Two very busy days at the Inn, Saturday evening was packed all night and we went into survival mode. The MOD, MV Hampshire and classic bikes were all booked in totalling thirty-five bods between them. Residents and walk ins brought the number of meals served to between a hundred and twenty to one fifty. Nice evening clouds over the islands on the way to work.
Today we were getting busy at lunch time when the door opened and seemed as though it did not close for about twenty minutes, in real-time it was probably only for three or four, but long enough for around forty odd customers to enter looking for meals. All you can do is smile and have a bit of a craic with them, then tell them they will get a table in the next twenty minutes…..seems to work. met some interesting guys over the two days and had lots of conversations about land reform, fishing conservation, good food and answered all the questions about how the h**l we do it. I do not really know myself but I think it is down to some one called Judith. Also good to hear the Walled Garden going well. They have a busy three weekends coming up with a wedding on each one. Had a bit of a laugh this morning at my expense when I found out who owns the MV Hampshire….JIm Radcliffe of Grangemouth infamy. Seems all the staff knew apart from me just in case. Boss thought I would not have a very good reaction. Took that as a compliment as wealth is meaningless, it is what one does with it. I have promised myself I am going to reread up about the threatened Grangemouth closure that took place last year. Wandered along the Street to take a couple of snaps of the wee boatie, reputed to have cost 50 million.
Softened the outlines with a couple of branches.
Smiled when I heard they had cars to drive them from Milton Pier to the Inn, put them on standby and then were driven back. I am glad I did not know who they were connected to as you can judge at face value and they were pleasant people. As were the bikers who I had to move off their table to make room for the Hampshire guests. In fact that happened most of the evening but it was taken in good heart as most people realised that every one had to be fed. Been a while since I have come across a nasty. Meeting people from across Europe and the Black Isle, all interesting and inquisitive people and it is a two-way conversation where they are interested in Applecross and what happens here and there are many connections I can now make, knowing people and places where they come from.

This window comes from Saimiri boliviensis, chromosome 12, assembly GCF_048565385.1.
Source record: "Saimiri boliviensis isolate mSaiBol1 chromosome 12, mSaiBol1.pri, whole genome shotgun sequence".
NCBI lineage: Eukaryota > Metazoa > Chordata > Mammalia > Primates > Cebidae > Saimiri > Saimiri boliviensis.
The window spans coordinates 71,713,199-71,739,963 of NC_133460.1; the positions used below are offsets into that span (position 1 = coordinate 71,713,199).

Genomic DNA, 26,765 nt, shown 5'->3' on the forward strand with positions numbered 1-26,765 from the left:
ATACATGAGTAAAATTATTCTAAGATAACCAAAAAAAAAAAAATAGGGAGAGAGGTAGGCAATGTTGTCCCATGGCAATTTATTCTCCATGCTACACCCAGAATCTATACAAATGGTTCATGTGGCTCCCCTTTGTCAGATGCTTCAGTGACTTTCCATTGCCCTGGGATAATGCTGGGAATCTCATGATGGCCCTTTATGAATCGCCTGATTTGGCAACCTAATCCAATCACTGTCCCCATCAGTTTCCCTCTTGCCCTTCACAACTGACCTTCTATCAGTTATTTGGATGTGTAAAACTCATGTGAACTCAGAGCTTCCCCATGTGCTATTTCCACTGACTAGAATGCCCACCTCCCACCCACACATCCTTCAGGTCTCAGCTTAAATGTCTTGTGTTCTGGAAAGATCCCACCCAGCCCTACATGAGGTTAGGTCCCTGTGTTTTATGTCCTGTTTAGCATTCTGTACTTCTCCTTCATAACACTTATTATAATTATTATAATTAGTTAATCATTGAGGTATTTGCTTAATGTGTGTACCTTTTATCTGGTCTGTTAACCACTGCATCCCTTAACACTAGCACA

A couple of conversations today made me think how little time we seem to have in today’s world. Like a lot of people on the west coast and the islands, people living here have on average two jobs and with partners working there are many households that rely on three or more different sets of incomes. Whether that is in the tourist industry, crofting fishing community work and on top of that there is the volunteering where people get involved in Hall Piers and Heritage Centres. So with that in the back of my mind after tying up, loading the dinghy for landing, I took a detour to the rocks of Culduie, (had to nip out and take a photo of a startling rainbow just off the garden. Sun shining from the north-west through a shower passing to the east)
and landed on the small island. Went back to the dinghy after disturbing a couple of oyster catchers and just sat watching the seals. Most of the adults slid off the rock to come over to check the “danger”, snorting and snuffling in the water.
The pups stayed on the dry shore basking in the afternoon sun. These natural moments, as watching this brilliant rainbow outside my window are rain checks on what is real. Must have stayed with the seals for about twenty minutes or so, only thoughts were willing them to come closer. Fine end to an afternoon. Glass calm day and got through 350 creels for a poor catch but have the creel mesh experiment under way with two hauls now.
It was a lovely quiet morning
although all four boats headed out at the same time with a bustle of activity. Fairly uneventful day keeping a close eye out for cetacean activity. A pod of dolphins were spotted heading down the Sound on Saturday evening but nothing doing today, not even cormorants, a few skuas and the gulls were out in force. Crossing the deck I noticed a sucker fish, put him in water and he seemed to revive, a photo and over he went.
Had a bit of trouble getting back down but there were no gulls around so may have made it. Wonder what he tells his mates when he gets back home. Noticed a timber lorry coming in round the coast road. May have been the camera one seeing what the road was like for shipping the timber out. Things seem to be moving at a remarkable pace. A snippet on the news saying that two hundred cabers were being delivered to the Highland Games circuit, with the background shot of a guy and a Clydesdale, extracting timber as it should be. Cool bread on the guy not the horse. Could not help thinking of the articulated timber lorry coming in round the Coast.
Final job of the night was to do a slug check, only a dozen down from Saturdays 78. Broccoli has had to be replaced and a couple of sprouts are not going to survive. Leave it for another couple of nights before replanting. No pictures of slugs.